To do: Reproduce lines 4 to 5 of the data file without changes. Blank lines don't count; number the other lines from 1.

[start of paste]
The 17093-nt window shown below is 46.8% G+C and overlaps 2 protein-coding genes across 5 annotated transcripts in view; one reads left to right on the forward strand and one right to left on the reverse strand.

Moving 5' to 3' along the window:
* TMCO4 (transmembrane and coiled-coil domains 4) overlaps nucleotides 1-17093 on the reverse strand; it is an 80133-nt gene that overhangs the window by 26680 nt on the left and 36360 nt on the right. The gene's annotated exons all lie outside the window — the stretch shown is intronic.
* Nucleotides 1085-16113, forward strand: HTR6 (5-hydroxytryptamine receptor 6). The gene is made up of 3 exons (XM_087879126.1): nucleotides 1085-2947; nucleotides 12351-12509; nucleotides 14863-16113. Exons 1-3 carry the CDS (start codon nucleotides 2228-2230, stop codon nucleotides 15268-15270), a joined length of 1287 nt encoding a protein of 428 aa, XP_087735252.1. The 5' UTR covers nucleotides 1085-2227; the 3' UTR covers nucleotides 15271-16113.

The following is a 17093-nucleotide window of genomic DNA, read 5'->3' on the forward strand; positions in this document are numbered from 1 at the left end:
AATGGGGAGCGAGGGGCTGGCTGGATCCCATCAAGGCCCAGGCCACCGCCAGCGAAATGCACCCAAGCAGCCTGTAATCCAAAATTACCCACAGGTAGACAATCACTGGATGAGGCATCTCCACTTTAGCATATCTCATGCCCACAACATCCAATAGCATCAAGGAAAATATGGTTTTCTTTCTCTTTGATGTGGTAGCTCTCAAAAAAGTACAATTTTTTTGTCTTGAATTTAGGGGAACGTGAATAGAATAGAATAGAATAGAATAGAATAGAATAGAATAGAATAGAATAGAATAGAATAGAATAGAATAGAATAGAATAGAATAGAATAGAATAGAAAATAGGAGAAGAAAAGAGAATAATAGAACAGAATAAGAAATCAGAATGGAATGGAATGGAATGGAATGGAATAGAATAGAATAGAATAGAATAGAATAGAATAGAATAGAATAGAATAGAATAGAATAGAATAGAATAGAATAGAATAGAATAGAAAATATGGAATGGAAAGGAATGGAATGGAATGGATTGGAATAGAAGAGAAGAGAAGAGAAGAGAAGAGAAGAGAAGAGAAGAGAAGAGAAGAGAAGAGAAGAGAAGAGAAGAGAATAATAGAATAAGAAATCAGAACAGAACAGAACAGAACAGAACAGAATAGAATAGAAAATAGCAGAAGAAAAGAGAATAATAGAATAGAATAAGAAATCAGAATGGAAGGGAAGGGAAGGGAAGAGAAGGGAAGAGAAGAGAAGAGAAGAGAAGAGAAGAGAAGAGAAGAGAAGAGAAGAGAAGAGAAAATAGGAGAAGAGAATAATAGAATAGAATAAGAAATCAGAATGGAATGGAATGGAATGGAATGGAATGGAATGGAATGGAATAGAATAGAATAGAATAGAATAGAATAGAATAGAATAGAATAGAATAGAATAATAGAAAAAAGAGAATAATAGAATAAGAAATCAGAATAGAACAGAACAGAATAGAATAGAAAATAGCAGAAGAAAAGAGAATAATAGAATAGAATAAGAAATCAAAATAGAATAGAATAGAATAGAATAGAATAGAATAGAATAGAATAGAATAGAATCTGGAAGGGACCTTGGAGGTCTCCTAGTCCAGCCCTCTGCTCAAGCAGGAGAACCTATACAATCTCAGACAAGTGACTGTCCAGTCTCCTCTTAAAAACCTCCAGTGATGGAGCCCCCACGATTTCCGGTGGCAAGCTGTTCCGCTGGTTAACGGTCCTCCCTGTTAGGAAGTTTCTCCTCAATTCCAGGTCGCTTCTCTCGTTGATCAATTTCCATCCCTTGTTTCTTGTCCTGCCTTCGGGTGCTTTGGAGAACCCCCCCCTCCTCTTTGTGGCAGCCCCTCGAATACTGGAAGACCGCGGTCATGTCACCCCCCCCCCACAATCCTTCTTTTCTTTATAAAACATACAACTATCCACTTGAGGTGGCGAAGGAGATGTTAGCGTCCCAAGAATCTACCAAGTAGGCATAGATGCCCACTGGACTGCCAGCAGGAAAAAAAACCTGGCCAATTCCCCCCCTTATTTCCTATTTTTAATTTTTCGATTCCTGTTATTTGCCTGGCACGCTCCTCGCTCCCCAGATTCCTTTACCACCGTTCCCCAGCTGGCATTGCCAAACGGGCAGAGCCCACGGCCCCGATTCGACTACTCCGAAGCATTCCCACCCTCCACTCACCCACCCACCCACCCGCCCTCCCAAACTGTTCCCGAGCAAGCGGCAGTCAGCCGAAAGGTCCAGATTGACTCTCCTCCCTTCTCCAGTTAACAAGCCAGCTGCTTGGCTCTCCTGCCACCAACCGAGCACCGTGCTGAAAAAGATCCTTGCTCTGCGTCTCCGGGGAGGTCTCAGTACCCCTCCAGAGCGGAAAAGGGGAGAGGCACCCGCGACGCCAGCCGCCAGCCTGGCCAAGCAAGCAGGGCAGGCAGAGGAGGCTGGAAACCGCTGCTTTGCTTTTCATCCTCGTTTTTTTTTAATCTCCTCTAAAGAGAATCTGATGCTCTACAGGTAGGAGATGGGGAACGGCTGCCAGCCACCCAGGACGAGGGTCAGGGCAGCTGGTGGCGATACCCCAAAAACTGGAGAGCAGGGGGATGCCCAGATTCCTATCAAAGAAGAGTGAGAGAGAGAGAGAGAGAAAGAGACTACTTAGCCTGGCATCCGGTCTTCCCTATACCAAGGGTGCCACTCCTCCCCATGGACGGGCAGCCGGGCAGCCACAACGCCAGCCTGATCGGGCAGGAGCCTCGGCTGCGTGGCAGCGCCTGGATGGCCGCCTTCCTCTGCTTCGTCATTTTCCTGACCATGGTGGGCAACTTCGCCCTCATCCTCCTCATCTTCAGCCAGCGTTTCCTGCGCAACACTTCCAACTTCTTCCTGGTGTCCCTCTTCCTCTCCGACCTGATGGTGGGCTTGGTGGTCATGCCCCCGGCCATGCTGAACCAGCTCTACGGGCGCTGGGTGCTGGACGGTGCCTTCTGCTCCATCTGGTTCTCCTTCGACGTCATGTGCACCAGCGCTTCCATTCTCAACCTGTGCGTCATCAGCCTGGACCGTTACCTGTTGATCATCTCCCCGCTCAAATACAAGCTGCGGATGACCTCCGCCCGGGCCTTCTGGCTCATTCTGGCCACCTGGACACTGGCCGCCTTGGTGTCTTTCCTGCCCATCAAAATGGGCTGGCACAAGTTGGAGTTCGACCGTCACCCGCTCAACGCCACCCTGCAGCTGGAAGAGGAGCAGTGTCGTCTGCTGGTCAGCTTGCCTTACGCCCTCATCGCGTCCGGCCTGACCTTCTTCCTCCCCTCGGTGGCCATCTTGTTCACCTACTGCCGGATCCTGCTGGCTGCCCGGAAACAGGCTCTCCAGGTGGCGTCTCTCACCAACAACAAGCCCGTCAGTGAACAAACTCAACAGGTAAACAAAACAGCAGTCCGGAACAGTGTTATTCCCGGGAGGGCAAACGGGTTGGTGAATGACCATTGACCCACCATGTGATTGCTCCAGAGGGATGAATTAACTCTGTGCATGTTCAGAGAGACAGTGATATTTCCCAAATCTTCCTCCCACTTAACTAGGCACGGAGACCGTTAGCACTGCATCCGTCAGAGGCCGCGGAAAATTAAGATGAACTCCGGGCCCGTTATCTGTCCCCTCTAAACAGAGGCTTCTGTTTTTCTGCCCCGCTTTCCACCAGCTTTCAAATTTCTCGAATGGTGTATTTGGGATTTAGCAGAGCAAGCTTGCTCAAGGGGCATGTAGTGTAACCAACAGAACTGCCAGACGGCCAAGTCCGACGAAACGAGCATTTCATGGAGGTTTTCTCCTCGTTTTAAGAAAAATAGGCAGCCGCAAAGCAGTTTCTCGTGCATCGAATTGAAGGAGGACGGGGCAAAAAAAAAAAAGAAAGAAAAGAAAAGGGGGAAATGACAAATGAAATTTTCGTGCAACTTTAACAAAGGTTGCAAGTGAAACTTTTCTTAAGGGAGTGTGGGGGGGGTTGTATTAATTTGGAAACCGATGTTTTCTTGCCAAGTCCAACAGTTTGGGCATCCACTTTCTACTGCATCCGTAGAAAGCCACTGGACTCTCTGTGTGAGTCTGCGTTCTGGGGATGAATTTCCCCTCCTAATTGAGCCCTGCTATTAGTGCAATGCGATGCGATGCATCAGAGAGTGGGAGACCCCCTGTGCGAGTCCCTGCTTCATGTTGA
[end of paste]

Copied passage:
* Nucleotides 1085-16113, forward strand: HTR6 (5-hydroxytryptamine receptor 6). The gene is made up of 3 exons (XM_087879126.1): nucleotides 1085-2947; nucleotides 12351-12509; nucleotides 14863-16113. Exons 1-3 carry the CDS (start codon nucleotides 2228-2230, stop codon nucleotides 15268-15270), a joined length of 1287 nt encoding a protein of 428 aa, XP_087735252.1. The 5' UTR covers nucleotides 1085-2227; the 3' UTR covers nucleotides 15271-16113.

The following is a 17093-nucleotide window of genomic DNA, read 5'->3' on the forward strand; positions in this document are numbered from 1 at the left end: